Take the 2-minute tour ×
Stack Overflow is a question and answer site for professional and enthusiast programmers. It's 100% free, no registration required.

I want to minimize the number of database queries my application makes, and I am familiarizing myself more with Django's ORM. I am wondering, what are the cases where a query is executed.

For instance, this format is along the lines of the answer I'm looking for (for example purposes, not accurate to my knowledge):

  • Model.objects.get()
    • Always launches a query
  • Model.objects.filter()
    • Launches a query if objects is empty only
  • (...)

I am assuming curried filter operations never make additional requests, but from the docs it looks like filter() does indeed make database requests if it's the first thing called.

share|improve this question
You mentioned you are about to minimize the number of queries. If your application involves dealing with object hierarchies a lot (foreign key, one-to-one, many-to-many relationships, etc.) you could benefit from select_related and prefetch_related. –  cyroxx May 26 '13 at 0:34

2 Answers 2

up vote 2 down vote accepted

If you're using test cases, you can use this custom assertion included in django's TestCase: assertNumQueries().


with self.assertNumQueries(2):
    x = SomeModel.objects.get(pk=1)
    y = x.some_foreign_key_in_object

If the expected number of queries was wrong, you'd see an assertion failed message of the form:

Num queries (expected - actual):
    2 : 5

In this example, the foreign key would cause an additional query even though there's no explicit query (get, filter, exclude, etc.).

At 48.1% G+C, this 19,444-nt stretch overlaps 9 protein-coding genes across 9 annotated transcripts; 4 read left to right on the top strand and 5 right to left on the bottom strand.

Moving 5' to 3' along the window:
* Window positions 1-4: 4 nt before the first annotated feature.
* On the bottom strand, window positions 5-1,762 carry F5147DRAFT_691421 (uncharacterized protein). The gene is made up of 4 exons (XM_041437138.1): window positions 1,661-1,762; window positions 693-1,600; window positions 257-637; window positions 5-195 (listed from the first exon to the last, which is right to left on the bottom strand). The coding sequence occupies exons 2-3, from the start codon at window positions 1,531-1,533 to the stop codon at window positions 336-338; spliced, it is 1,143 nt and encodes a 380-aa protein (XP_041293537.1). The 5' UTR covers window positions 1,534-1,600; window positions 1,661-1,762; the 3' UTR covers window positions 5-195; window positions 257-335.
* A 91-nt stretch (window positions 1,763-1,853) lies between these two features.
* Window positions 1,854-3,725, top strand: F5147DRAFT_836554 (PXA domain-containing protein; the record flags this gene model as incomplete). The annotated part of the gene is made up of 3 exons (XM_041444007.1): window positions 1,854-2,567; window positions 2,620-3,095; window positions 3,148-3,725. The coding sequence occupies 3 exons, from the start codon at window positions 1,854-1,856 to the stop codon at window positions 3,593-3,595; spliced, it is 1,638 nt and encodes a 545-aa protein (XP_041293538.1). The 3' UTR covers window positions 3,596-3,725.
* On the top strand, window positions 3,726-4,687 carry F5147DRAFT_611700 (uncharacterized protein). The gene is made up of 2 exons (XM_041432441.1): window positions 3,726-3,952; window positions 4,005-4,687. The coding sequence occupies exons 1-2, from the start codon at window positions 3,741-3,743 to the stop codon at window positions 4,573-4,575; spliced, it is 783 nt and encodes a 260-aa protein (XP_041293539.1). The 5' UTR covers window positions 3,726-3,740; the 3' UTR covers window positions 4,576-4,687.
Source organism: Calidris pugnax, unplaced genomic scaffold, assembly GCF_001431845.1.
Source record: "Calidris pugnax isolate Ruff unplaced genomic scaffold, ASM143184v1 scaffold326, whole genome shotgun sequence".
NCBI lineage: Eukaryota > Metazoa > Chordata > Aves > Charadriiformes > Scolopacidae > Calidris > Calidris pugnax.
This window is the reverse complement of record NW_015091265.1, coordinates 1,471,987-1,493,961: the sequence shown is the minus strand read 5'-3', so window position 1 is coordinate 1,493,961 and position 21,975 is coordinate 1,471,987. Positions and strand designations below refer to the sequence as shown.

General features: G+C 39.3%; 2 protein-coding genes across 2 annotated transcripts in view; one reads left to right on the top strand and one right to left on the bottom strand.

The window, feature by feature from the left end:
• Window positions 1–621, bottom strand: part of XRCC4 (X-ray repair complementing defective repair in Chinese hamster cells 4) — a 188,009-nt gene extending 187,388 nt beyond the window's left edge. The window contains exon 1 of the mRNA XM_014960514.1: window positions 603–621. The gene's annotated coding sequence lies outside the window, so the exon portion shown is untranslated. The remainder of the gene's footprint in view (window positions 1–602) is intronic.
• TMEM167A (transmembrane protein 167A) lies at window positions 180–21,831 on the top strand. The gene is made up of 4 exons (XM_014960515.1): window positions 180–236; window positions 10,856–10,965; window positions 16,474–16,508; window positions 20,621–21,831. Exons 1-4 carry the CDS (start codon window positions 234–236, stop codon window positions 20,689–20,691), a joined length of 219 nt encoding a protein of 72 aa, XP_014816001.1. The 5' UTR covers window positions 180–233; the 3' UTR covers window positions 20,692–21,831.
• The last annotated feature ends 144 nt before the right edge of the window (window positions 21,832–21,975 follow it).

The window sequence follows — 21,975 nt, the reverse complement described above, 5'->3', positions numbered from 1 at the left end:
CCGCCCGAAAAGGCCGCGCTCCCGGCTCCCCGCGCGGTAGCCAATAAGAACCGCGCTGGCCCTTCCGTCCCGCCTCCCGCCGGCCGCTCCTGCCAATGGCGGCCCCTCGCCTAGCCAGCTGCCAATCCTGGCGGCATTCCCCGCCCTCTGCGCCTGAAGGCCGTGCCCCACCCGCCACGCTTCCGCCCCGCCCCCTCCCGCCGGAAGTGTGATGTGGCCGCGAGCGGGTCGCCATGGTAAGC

For this reason, I would use a practical approach: Test or logging, instead of trying to learn each of the cases in which django is supposed to query.

If you don't use unit tests, you may use this other method which prints the actual SQL statements sent by django, so you can have an idea of the complexity of the query, and not just the number of queries:

(DEBUG setting must be set to True)

from django.db import connection

x = SomeModel.objects.get(pk=1)
y = x.some_foreign_key_in_object

print connection.queries

The print would show a dictionary of queries:

 {'sql': 'SELECT a, b, c, d ... FROM app_some_model', 'time': '0.002'},
 {'sql': 'SELECT j, k, ... FROM app_referenced_model JOIN ... blabla ', 
      'time': '0.004'}

Docs on connection.queries.

Of course, you can also combine both methods and use the print connection.queries in your test cases.

share|improve this answer

See Django's documentation on when querysets are evaluated: https://docs.djangoproject.com/en/dev/ref/models/querysets/#when-querysets-are-evaluated

Evaluation in this case means that the query is executed. This mostly happens when you are trying to access the results, eg. when calling list() or len() on it or iterating over the results.

get()in your example doesn't return a queryset but a model objects, therefore it is evaluated immediately.

share|improve this answer

Your Answer


By posting your answer, you agree to the privacy policy and terms of service.

Not the answer you're looking for? Browse other questions tagged or ask your own question.